Best known for her Persepolis graphic novel memoirs, Marjane Satrapi, apparently also wrote an illustrated novel (or could pass off as somewhat of a graphic novel) for younger readers. Fats did share back in 2014 that she expected more from the story, which contributed a little bit to my not trying to hunt this title down as avidly. But given our reading theme, I thought that I might as well make the book’s acquaintance.
Written and Illustrated by: Marjane Satrapi
Published by: Archaia Entertainment, 2011. ISBN: 1936393468 (ISBN13: 9781936393466)
Borrowed from the Jurong West Public Library. Book photos taken by me.
The first few pages reminded me a little bit of the original story of Beauty and the Beast with the father leaving on a journey, and three sisters requesting for a trinket for the father to bring back to them upon returning home. In this story, the youngest daughter named Rose, asked for “the seed of a blue bean” as she was depicted to be “interested in botany.” While Rose’s older sisters were able to get their special requests: a merino shawl and a dress made of peacock feathers, her father could not, for the life of him, find the seed of a blue bean. This made Rose give such a huge sigh of despair, that a creature knocked on the door, calling itself “Ah the Sigh,” and handed over the much-coveted blue bean.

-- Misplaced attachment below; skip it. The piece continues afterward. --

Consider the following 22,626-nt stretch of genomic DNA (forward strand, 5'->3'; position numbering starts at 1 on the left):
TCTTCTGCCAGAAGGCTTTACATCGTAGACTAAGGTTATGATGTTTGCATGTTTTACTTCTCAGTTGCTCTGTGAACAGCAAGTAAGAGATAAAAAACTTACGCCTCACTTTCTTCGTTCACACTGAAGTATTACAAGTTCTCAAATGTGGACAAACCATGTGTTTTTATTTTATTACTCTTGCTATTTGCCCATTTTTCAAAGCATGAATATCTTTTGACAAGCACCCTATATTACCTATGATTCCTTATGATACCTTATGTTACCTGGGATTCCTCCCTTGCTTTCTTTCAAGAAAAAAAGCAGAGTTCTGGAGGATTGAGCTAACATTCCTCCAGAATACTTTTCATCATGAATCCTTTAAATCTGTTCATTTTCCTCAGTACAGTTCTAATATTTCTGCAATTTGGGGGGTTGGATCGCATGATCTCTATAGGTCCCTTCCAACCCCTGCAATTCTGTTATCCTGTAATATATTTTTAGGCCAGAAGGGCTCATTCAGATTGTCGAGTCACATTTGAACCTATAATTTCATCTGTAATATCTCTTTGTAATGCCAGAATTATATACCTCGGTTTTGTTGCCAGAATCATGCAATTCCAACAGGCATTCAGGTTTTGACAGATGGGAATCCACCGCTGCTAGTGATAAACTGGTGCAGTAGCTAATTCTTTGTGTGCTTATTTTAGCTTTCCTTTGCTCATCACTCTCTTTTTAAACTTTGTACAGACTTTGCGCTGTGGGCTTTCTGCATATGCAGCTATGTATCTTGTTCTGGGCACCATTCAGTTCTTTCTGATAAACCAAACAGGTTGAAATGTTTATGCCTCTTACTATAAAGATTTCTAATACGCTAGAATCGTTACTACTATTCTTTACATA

After a year, the plant grew and thrived, and on the day of its first birthday, the Sigh came back again to take Rose away with him. Here, we could still see traces of the original Beauty and the Beast, except that there was really no beast (just a Prince in the Kingdom of Sighs), and no magnificent library in a castle where she was forced to live out the rest of her days. Instead, what she had in her castle was a morning milk bath, a massage, a facial, manicure, a bit of botanical research, and live performances every evening. Life could be so much better, right?
Eventually, life as Rose knew it, ceased because of a plucked feather from an armpit. This led to Rose voluntarily putting herself up for slavery not just once, but three different times, where she managed to solve certain issues that her masters/mistresses were facing – which eventually led to the solution to her own problem.
What that is, I shall leave for you to discover. There are definitely stories within a story here – some more farfetched than others. I still did enjoy the dab of irony, the sideways humour, and the absurdity of it all. But above all, a strange love – lost and regained by a plucked feather. From an armpit. This may be an acquired taste, but I still enjoyed it.